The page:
Susan even showered with his spandex unitard still on. His absolute devotion to his craft was, in his mind, best symbolized by the eternal wearing of his uniform. The water cleaned both him and the unitard. He felt at one with the unitard, at one with instructing aerobics. He and his passion became one being, flowing together in a cosmic harmony not unlike chocolate and milk. Susan felt the way about instructing aerobics the way Jean d’arc had felt about talking with god. A fanaticism for leading (often) homely fat woman in various exercises filled him up with such divine ecstasy he could scarcely contain the fierce vigor that drove him. “Fabulous,” He would say to himself in a breathy, low whisper, “I can taste the light…” He would scream it. People could hear him, and wondered “what kind of crazy shit is that gaylord up to?”. Susan didn’t care, couldn’t have made himself care as he serenely caressed his ridiculous mustache. Susan had found his way.

Roger couldn’t sleep. Images of Hamburgers, hotdogs, custard pies, apples pies, b.l.t.’s flooded his thoughts with force. A cheesy double melt with bacon slices and onion rings on the side. He thought he was just hungry. Sitting on his fat ass all day was his job and he took pride in what he did, despite not knowing exactly what it was he was supposed to be doing. However he found himself constantly fantasizing about delicious morsels. Triple stacks, Fried Turduckens, red snapper on baked potato all shoved into a pie made of steak and eggs. “Oh, gee.” He said to himself, his enormous bloated tongue licking his lips and chins. Hallucinations of dancing buckets of popcorn, veal cutlets singing the halleluiah chorus, a brass section composed entirely of polish sausages wearing matching tuxedos.

He thought back to his earliest child hood memory, trying to change his focus. His father sitting in the bath. He was wearing a top hot and monocle, splashing around. A rubber ducky also wearing a top hat and monocle floating next to him. A cigar is lit. “Someday Roger this will all be yours.” A fine chardonnay is opened. The dream passes.

Roger is discontent. Something paws at his unconscious, and yet no finger can be put on it, no origin detectable. Roger sighs and puts on a Beatles record. He lies, open robed on his bed and slowly drifts in to a troubled and dreamless sleep.

Roger walked briskly through the morning mist, his great heaving stomache flopping and rippling like a great pale ocean of hair and belly fat under his blue and orange knit sweater.  Roger had woken up maddeningly early and he was troubled by a feeling of aimless anxiety and a tendency to wander. He would go around and around and around, looking, stopping, smelling, tasting, touching; just experiencing the world around him. “Maybe I’ll go down to the lake and go fishing.” He might say to himself, though he didn’t. He did say, “Shit I think the elastic snapped” when he felt a quick stinging pain and his sweat pants began the slow descent down his buttcrack. “Willickers!”  he exclaimed, attempting to pull his pants up.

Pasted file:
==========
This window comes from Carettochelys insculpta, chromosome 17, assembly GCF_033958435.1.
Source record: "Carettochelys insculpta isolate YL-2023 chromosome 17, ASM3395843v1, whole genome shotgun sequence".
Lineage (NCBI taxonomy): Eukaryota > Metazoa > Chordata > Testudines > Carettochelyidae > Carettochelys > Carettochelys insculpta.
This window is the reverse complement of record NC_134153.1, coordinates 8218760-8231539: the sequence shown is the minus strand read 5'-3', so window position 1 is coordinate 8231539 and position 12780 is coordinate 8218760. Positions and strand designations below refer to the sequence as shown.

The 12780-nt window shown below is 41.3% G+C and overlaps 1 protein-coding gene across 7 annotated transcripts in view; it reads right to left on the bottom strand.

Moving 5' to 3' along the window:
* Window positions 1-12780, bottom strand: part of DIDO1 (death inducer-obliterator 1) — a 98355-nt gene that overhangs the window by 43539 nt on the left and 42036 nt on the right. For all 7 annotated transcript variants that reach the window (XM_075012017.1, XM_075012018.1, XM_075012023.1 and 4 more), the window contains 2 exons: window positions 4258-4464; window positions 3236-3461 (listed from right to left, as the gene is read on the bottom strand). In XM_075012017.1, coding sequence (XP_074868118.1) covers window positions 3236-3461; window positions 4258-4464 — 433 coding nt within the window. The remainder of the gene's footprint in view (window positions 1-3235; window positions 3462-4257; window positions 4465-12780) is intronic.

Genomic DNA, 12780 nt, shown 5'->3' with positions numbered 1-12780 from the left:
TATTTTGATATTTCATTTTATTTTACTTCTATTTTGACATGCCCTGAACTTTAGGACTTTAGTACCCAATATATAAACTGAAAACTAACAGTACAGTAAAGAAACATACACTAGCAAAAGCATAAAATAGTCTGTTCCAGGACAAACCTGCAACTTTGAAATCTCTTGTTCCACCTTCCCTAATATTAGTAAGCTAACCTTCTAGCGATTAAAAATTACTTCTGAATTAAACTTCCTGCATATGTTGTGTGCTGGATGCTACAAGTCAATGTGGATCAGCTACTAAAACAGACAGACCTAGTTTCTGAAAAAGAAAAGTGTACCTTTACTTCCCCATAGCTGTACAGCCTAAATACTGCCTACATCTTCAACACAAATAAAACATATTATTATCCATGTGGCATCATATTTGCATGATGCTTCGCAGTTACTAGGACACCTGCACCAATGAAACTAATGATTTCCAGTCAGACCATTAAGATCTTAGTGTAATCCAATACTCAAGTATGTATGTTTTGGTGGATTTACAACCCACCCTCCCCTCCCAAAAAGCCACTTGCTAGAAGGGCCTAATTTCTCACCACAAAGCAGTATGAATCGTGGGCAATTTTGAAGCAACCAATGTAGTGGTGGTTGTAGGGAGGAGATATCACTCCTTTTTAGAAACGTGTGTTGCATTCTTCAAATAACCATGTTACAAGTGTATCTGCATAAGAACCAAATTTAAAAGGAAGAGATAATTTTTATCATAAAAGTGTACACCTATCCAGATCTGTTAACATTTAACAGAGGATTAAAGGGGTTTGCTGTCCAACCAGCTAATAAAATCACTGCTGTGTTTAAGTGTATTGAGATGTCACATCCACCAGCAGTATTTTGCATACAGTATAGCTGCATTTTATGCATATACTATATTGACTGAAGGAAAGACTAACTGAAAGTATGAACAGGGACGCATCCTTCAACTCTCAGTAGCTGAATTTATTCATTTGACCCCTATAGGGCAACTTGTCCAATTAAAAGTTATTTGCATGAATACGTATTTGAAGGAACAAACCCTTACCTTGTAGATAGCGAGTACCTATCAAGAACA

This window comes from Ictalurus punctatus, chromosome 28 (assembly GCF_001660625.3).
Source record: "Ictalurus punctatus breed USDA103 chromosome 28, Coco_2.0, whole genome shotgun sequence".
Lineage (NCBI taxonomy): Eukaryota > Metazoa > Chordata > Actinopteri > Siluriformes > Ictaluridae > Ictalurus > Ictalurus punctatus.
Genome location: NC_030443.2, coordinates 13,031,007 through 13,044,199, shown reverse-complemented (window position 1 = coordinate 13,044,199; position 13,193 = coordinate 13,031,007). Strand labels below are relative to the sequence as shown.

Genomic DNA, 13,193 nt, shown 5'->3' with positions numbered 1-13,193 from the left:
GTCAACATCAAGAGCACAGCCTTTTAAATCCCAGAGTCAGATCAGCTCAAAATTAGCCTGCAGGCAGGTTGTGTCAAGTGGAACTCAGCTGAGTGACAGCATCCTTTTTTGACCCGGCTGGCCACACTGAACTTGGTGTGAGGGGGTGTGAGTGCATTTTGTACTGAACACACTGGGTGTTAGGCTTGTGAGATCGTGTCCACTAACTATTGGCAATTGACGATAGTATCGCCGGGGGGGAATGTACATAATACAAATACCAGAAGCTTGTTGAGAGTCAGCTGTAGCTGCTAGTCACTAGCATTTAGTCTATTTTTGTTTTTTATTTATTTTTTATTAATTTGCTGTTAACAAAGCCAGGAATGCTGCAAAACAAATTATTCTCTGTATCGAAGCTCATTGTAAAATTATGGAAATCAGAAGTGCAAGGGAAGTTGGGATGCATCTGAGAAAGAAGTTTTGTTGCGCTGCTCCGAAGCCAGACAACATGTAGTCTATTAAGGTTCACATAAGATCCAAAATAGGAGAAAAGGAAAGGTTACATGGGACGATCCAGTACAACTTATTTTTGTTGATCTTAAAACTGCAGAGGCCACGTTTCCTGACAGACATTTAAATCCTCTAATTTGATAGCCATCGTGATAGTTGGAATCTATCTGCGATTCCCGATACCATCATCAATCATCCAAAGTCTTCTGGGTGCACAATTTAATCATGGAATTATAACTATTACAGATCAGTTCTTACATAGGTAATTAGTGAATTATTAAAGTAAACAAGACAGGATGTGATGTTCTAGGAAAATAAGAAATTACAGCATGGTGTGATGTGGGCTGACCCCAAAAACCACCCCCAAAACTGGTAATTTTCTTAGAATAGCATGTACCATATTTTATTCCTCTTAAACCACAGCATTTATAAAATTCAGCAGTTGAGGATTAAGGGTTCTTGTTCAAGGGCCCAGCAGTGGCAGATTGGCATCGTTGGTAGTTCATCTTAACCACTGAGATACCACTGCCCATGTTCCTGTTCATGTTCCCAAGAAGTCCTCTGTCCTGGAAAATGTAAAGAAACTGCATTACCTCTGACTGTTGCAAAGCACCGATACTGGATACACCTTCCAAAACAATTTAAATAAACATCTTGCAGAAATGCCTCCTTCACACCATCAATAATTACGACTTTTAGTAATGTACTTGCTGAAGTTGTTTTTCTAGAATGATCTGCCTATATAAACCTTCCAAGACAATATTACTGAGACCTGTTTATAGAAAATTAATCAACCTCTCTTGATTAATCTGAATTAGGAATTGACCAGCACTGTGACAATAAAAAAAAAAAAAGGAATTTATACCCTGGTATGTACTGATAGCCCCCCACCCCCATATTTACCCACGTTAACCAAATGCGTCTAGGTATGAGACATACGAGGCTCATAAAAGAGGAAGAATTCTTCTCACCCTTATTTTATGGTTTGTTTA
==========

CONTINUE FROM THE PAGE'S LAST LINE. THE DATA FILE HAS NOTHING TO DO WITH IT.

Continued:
“What is love? Someone had asked him the week prior. “I mean I know what it is. I know what love is, but what is it?” It was a woman who had asked him. She was blonde, beautiful, dressed in red and heels. “Is it just chemicals?” She asked. She was drinking something pale from a wine glass. It was a party, a mutual friend, a graduation, maybe a bbq. It didn’t matter.

“Or is it something more spiritual?”

Roger pursed his lips together, smiled , shook his head. His left nostril flared, catching a whiff of something tangy cooking in the proximity. He sniffed the air with great deliberation. “Relish?” He said softly to himself. Then nodding, “Definitely pork…”

The woman sighed. “I fear I’ve grown tired of …this.” She said sadly. “I get up, I lounge around the house, I wait for my husband to come home from work, I go to cocktail parties.” She tipped back her glass and finished her drink. “Do you ever feel like something is missing from your life?” She asked, suddenly placing full attention on Rogers bloated oblivious face.

“Do you?” She reiterated.

Roger looked at her. “What’s your name?” he asked, suddenly taken by her curious beauty.

“Tabitha.” She said.

Roger nodded solemnly. “And your asking me what…love is?”

“I am.” She smiled towards the ground.

Roger frowned thoughtfully, licking a bit of Dijon mustard from his upper lip with a quick tongue flick. “Hmmm…” He said. “Well, I guess it’s just…” He trailed off into silence.

Tabitha crinkled her nose.

Roger thought back to that moment as he huffed and puffed his way up the steep hill towards the walking path. He hadn’t been able to think of a satisfactory answer.

“Jesus loves you.” He had said.